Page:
New Workers’ Compensation Trends

Posted on Wednesday, May 1st, 2019 at 3:08 pm    

Sometimes, we like to look at the broad trends in the workers’ compensation arena. These trends can help anticipate new changes to the North Carolina and Virginia worker’s compensation laws. They can help us understand what limits and expansions of benefits might apply – particularly for medical and vocational benefits. Trends help understand why workers get injured, what can be done to reduce the risk of injury, and what medical benefits may help the worker. Trends can also address the administrative end so that claims are filed faster and decisions are made on a quicker basis.

According to Managed OutSource Solutions Medical Record Review, these are some of the new trends and concerns for 2019:

  • Many states have adopted Medicaid Expansion. Medicaid expansion may help low-wage workers get medical treatment when workers’ compensation is untimely or when an accident isn’t covered by state workers’ compensation insurance.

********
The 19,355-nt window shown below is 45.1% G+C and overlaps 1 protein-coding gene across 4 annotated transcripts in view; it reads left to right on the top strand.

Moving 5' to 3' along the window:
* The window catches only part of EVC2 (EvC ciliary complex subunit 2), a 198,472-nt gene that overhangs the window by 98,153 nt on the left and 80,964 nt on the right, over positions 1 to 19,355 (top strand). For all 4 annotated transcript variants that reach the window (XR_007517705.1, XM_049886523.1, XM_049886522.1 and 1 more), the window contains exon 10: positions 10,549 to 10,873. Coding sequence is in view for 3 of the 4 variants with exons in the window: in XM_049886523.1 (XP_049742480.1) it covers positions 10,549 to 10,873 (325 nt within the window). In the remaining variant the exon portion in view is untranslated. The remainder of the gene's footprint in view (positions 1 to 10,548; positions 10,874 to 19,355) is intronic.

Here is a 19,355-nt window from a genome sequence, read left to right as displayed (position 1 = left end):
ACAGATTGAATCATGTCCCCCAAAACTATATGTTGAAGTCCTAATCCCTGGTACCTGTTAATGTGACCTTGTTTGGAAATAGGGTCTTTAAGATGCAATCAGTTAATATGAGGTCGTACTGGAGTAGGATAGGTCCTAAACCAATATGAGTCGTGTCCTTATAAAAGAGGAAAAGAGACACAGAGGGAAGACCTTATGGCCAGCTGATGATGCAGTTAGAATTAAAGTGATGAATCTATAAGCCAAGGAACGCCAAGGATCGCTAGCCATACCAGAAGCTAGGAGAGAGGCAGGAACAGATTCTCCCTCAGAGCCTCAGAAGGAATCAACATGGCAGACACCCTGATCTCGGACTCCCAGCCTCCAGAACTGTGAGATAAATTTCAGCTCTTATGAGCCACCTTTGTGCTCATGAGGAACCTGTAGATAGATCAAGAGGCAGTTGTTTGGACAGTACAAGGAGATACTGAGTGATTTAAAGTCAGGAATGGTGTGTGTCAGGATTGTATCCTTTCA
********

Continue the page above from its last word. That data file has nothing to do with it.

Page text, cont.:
• As prescription drug costs continue to increase, new strategies are being developed to address the high cost of these drugs.
  • With each new election cycle, state administrations may change power. There may be changes in Governorships, state House seats, and state Senator seats. These officials help decide who the next workers’ compensation Commissioners will be. We saw this not long ago in North Carolina, which has turned decidedly Republican. As a result, the workers compensation system in North Carolina as well as the personal injury laws underwent a massive change toward less rights for injured workers in 2011. And in 2019, the Industrial Commission, as a result of republican appointments, has become far more conservative and company-oriented than in previous years.  But there are sometimes benefits to change. Many states, including Virginia, now have statutes to help first responders (police, firefighters, and emergency medical technicians) get their workers’ compensation benefits faster and to cover injuries such as post-traumatic stress disorder and heart disease. Some states are making payments to the spouses of first responders a priority in the case of the tragic death of a first responder.